01 Jul 2013 Fun and Games with Genomic Analysis At Home
We have a lot of freedom as BioTeam employees. One of the biggest advantages is that we’re a virtual firm, we work from home or a coffee shop or wherever we happen to be – we have no offices to report to and no rush hour to deal with.
A large proportion of our recent work involves working with and developing Next Gen Sequencing (NGS) tools and infrastructure for researchers. Since this research platform pushes all boundaries of big data and requires very powerful computational environments to process and interpret the data, we’re often pushing the limits of current technology to their extreme.
The confluence of these on-the-job parameters was highlighted recently while pressure testing the prototype of BioTeam’s latest research solution, the SlipStream Appliance: Galaxy Edition, to generate some benchmarks for the official product release at the Galaxy Community Conference in Oslo, Norway. SlipStream represents the integration of years of BioTeam experience, knowledge, and best-practices in the NGS research space with our significant experience in architecting HPC infrastructure for NGS data management and analysis. BioTeam tends to make products that solve problems that we encounter repeatedly as consultants. SlipStream solves the many problems associated with installing, maintaining, and supporting the Galaxy Analysis platform and the associated hardware needed to perform the analyses. In this case, we noticed that many groups had a hard time either utilizing their institutional HPC resources or spent significant resources (monetary and personnel) in maintaining their own solutions for running Galaxy instances. So, we sought to provide a small, desktop-sized powerful compute solution complete with an easy to maintain IT management system at a price point that is well within the affordability for most small laboratories. Thus, Slipstream provides a very powerful compute infrastructure (16 cores, 16TB storage, 384GB RAM) along with a pre-installed fully production instance of Galaxy and the majority of the Galaxy tools, all for less than <$20,000. With this platform, scientists can get back to doing their research, do it quickly and efficiently, and not have to devote resources to managing IT infrastructure.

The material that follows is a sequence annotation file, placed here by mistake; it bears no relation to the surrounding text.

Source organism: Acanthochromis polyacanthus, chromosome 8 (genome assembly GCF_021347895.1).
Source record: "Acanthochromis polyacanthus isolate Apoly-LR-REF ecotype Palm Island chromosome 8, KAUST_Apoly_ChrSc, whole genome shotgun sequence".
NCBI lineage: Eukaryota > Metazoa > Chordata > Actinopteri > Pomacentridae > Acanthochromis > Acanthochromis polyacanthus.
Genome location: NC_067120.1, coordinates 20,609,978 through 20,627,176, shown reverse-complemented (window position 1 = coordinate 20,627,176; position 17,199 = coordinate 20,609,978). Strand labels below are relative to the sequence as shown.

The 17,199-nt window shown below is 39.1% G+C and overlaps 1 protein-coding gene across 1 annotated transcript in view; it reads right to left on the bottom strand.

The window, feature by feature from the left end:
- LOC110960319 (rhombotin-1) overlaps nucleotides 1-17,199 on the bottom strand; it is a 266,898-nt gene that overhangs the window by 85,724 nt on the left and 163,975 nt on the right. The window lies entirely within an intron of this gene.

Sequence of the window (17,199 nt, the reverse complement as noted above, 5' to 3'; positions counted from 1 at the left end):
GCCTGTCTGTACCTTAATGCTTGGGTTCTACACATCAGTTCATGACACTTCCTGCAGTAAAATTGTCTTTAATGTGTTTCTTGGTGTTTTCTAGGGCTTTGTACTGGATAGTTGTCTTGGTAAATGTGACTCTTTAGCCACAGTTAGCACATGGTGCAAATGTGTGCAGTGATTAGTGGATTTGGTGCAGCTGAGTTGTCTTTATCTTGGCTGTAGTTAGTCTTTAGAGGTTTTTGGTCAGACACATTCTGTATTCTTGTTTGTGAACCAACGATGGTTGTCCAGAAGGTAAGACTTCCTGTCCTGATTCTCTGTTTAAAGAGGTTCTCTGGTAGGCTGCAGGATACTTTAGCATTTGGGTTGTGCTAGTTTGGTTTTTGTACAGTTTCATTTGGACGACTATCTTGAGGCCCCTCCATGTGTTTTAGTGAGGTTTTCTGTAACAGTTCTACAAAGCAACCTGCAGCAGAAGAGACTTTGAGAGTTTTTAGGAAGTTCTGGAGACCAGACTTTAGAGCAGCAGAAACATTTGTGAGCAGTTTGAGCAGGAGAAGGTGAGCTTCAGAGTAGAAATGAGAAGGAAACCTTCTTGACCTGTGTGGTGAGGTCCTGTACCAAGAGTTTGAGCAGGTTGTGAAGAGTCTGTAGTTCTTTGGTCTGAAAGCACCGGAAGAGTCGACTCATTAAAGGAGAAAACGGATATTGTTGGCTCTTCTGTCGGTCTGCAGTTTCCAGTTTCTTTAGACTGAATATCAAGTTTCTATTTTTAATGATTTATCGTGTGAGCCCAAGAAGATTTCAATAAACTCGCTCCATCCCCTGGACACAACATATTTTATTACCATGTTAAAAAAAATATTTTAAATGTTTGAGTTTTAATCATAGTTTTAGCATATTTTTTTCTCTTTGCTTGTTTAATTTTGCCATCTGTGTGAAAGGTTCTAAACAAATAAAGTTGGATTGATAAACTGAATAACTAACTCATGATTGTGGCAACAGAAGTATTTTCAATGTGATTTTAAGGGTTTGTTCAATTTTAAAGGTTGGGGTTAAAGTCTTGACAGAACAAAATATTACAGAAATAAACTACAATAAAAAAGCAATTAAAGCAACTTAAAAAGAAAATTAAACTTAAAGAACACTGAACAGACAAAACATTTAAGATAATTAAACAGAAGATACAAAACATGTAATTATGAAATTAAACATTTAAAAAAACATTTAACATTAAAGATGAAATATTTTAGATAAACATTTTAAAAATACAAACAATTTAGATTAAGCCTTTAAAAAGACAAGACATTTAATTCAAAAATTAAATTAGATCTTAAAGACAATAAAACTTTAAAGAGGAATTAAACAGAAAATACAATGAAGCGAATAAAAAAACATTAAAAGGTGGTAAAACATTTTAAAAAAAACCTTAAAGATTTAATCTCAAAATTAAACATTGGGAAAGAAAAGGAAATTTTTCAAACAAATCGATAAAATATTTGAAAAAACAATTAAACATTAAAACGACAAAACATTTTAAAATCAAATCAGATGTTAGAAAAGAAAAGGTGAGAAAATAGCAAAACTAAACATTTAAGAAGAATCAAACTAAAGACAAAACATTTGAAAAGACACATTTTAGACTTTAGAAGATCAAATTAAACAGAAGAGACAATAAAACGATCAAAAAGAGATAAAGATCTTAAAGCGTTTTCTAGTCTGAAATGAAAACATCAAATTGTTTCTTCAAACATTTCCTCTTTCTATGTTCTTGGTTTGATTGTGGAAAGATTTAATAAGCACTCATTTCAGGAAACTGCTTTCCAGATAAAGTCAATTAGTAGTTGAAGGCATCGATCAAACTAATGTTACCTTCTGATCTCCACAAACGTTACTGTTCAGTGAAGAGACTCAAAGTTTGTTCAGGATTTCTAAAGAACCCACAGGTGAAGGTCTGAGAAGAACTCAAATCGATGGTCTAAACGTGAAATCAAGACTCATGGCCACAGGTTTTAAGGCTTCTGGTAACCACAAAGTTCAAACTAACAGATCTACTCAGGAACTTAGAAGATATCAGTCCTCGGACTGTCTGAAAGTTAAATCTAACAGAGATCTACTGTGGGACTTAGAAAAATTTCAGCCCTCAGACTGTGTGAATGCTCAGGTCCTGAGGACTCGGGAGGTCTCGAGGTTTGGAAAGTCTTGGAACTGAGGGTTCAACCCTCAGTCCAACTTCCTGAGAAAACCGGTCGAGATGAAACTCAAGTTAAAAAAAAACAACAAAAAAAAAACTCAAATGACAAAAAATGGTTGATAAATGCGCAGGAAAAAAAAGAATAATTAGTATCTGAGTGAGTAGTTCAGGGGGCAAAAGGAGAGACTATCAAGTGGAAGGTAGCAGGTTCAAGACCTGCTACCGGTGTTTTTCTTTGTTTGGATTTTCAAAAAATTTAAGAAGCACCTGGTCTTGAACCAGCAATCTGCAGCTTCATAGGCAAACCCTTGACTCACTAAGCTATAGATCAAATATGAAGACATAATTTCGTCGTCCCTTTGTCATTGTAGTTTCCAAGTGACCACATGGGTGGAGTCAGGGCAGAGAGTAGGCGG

The prototype SlipStream appliance is currently in my home office with Time Warner providing my high-speed internet connection (50Mb) to the rest of the SlipStream development team. From there, we set up the base machine, automated the software installation and configuration, and have been hitting the machine hard to generate the aforementioned performance benchmarking. The benchmarking (results to follow in a subsequent post) focused on the more computationally intensive analysis tools, primarily NGS mapping tools, on large datasets (5-125Gb).
After beating on SlipStream for a while, one of our collaborators in Boston wondered if the data transfers were killing my neighbors internet connections by saturating the neighborhood’s network. Out of curiosity, I looked at what my comparative bandwidth usage for June was (see the result in the graph to left). It turns out that my usage was crazy high, 623GB of data transferred last month (my apologies if you live near me and you’ve had a harder time streaming Funny Cat Videos this month)!
The Slipstream appliance barely broke a sweat during the Galaxy benchmark analyses (though my electricity bill is up a bit for this month) and so far I’ve had no phone calls from Time Warner complaining about the bandwidth.
In our experience, a small-mid size NGS lab might see tens of GBs of data generated in a month, far less than was handled by the SlipStream appliance sitting in a home office. If I can use this great tool in this manner from my house, a small laboratory should be able to effectively use it in almost any research environment.
We firmly believe that IT infrastructure and management should not be a bottleneck for scientific progress. There are many important uses for centrally managed shared HPC resources, but they often represent generically managed systems that don’t support customized research environments. SlipStream can provide a bridging function between core high performance computing resources and the local laboratory. We’re very excited to see how this tool helps advance scientific discovery!